Oregon Tries Claiming Copyright Over Gov't Materials Again

from the and-again dept

You may recall last year that the state of Oregon tried to claim copyright in preventing others from republishing Oregon laws. Yes, that seems incredibly counterproductive, and eventually the state backed down. However, it looks like Oregon’s Attorney General is now also claiming copyright on the Attorney General’s Public Record and Public Meeting Manual. Yes. A government official claiming copyright over a document on the public record. Wonderful. Carl Malamud is trying to get the Attorney General to issue an opinion that such things will not be covered by copyright. But, again, can anyone provide any good reason why any government document should be covered by copyright?

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Comments on “Oregon Tries Claiming Copyright Over Gov't Materials Again”

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17 Comments
Anonymous Coward says:

Oregon’s Attorney General is now also claiming copyright on the Attorney General’s Public Record and Public Meeting Manual

Well Mike, i really can’t give you a reason that any government document should be covered by copyright, but in this case, this document is specifically titled as a manual for Public records and meetings, so in order to be guidance on public issues, it should be readily available to the public without any sort of license.

The baker says:

Economic stimulus for Oregon! ---??

If they copyright it, then enact a law that require people to own and use it, our state’s budget woes will only decrease.
At twenty five bucks a pop (http://www.doj.state.or.us/pdf/publications_orderform.pdf), I wish we could require people from all states and countries to buy one. Perhaps we should enlist some private sector advice … maybe from the the RIAA or MPAA.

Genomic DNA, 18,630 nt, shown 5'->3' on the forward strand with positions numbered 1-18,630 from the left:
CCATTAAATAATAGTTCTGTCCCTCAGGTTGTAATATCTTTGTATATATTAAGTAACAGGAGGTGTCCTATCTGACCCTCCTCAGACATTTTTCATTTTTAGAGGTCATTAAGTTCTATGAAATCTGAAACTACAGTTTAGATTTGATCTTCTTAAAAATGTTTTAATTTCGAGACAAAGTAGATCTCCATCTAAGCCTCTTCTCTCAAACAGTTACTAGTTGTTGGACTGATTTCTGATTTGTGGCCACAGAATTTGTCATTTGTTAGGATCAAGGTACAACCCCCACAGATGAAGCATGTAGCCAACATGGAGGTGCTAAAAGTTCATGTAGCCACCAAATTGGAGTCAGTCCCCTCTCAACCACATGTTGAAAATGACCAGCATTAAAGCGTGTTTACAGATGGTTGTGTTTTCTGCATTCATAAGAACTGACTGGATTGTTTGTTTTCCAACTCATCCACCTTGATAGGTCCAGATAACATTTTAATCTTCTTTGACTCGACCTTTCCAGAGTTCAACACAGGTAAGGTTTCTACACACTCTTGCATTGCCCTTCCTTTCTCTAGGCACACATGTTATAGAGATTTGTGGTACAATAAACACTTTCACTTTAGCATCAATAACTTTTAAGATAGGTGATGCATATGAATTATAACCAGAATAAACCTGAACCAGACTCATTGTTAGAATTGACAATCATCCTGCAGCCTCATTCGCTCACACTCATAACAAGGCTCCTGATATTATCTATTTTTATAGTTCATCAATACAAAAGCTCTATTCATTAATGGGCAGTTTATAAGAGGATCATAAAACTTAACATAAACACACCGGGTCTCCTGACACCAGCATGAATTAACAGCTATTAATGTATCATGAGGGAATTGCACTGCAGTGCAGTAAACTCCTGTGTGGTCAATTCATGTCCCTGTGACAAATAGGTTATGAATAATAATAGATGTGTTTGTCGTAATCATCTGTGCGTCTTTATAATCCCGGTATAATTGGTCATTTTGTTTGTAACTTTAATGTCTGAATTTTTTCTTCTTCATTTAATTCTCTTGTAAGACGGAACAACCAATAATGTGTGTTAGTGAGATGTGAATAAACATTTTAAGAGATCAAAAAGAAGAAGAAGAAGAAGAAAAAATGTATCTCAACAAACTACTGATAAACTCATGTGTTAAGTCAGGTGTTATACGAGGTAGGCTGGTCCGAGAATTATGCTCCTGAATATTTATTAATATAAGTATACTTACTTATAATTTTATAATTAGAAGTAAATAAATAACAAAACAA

Actually there are some permits and licenses that that require you to have in your possession a copy of the official rules and regulations covering that activity. If they copyright it and then sell it for some exorbitant price to those wishing to engage in that activity thus limiting that activity.

Phillip Vector (profile) says:

Copyright Owners

Well.. If it’s a public record.. and they are owned by the public.. Then if they claim copyright, then aren’t we effectively suing ourselves?

Personally, I would like to give me a free pass on this court case.. I’ll let myself off with a warning and only if I continue to abuse the law against myself will I then sue me.

My head hurts.

Mike Ashton (profile) says:

Oregon Tries Claiming Copyright Over Gov't Materials Again

May be the Oregon State Attorney General Should read the Article About “Firebowls,copyright, and Crowdfunding.
http://techdirt.com/articles/20091030/0412566732.shtml
and get a real understanding of that copyright is intended to protect the creative act and enable the person to make a profit not, cut out all competition…that’s a monopoly and that is illegal on the federal level.
Just another power hungry individual that can’t handle his own political problems with ease and grace. Like Nixon he may have the tenacity to eventually succeed, we can only hope not.

Pete Braven (profile) says:

'Copyright Law'??

Ah,.. so I suppose the end result of this mindless farce will be that all laws become ‘copyright’ protected which will mean they never get out of some library dungeon and on-body will have a clue what copyright law actually means anyway,..
If you take that to the silliest extreme, the fist record of written laws dates back to Moses so is Israel gonna be in with a chance to sue the entire world for ‘copyright infringement’??
Oh FFS!!!!!

TtfnJohn (profile) says:

Re: 'Copyright Law'??

Just a little note.

The first set of written laws was not those attributed to Moses but predated that known as the code of Hammurabi which Leviticus, Numbers and Deuteronomy borrow from quite liberally. Something I’m sure some similar organization such as the MPAA or RIAA is surely interested in because there just must be 4000 years of royalities due!

ttfn

John

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